A review of the various factors in the blood that have to do with the promotion and the retardation of coagulation is presented.

Circulating blood seems to have within and about itself all the factors required to delay or to promote coagulation. The stability of blood (i.e., its tendency to remain fluid) depends on the extent of the dominance of the anticoagulant (fluidity-inducing) group of factors over the coagulant (coagulation-promoting) group.

Among the anticoagulant factors are the natural anticephalin activity of the plasma and the intact vascular endothelium; the latter is simulated by such contacting surfaces as collodion and paraffin films.

Alterations in the stability of blood result from uncompensated increases or decreases in one or more of the anticoagulant or coagulant factors.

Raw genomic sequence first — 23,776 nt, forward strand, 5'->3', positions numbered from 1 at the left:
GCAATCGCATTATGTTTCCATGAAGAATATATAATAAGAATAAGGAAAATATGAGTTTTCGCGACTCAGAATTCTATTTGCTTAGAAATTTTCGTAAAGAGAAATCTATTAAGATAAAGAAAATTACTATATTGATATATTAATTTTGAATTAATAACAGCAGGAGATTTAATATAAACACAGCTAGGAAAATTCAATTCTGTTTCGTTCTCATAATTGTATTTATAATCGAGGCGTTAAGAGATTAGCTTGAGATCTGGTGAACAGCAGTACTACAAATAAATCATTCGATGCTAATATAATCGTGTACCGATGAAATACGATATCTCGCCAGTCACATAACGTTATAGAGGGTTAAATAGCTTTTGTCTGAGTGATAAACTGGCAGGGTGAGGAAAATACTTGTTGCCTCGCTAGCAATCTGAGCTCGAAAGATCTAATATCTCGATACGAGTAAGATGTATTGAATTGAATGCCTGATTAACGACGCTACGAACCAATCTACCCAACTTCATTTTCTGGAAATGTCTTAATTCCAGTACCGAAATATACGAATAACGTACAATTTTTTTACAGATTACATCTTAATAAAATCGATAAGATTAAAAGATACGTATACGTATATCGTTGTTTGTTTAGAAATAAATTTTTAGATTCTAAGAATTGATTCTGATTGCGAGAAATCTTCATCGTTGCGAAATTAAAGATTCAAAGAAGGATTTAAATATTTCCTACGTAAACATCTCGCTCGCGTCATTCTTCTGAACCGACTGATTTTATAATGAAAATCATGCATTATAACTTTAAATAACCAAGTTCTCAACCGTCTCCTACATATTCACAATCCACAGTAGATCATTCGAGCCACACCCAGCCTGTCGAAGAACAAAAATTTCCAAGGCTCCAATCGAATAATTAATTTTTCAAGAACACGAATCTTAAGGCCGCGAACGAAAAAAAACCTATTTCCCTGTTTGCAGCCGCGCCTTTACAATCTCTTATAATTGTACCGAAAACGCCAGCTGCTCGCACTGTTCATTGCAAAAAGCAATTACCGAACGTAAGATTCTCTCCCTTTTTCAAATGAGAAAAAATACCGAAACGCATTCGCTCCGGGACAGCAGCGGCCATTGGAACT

The increased stability of hemophilic blood, due to an uncompensated excess of anticephalin activity, enables it to resist activation by cephalin or by contact with injured walls of blood vessels or with surfaces like glass. Blood obtained from normal individuals after severe hemorrhage has a decreased stability owing to an uncompensated diminution in anticephalin activity; such blood is readily clotted by cephalin and may not remain stable even when in contact with undamaged vascular endothelium or surfaces like collodion or paraffin.

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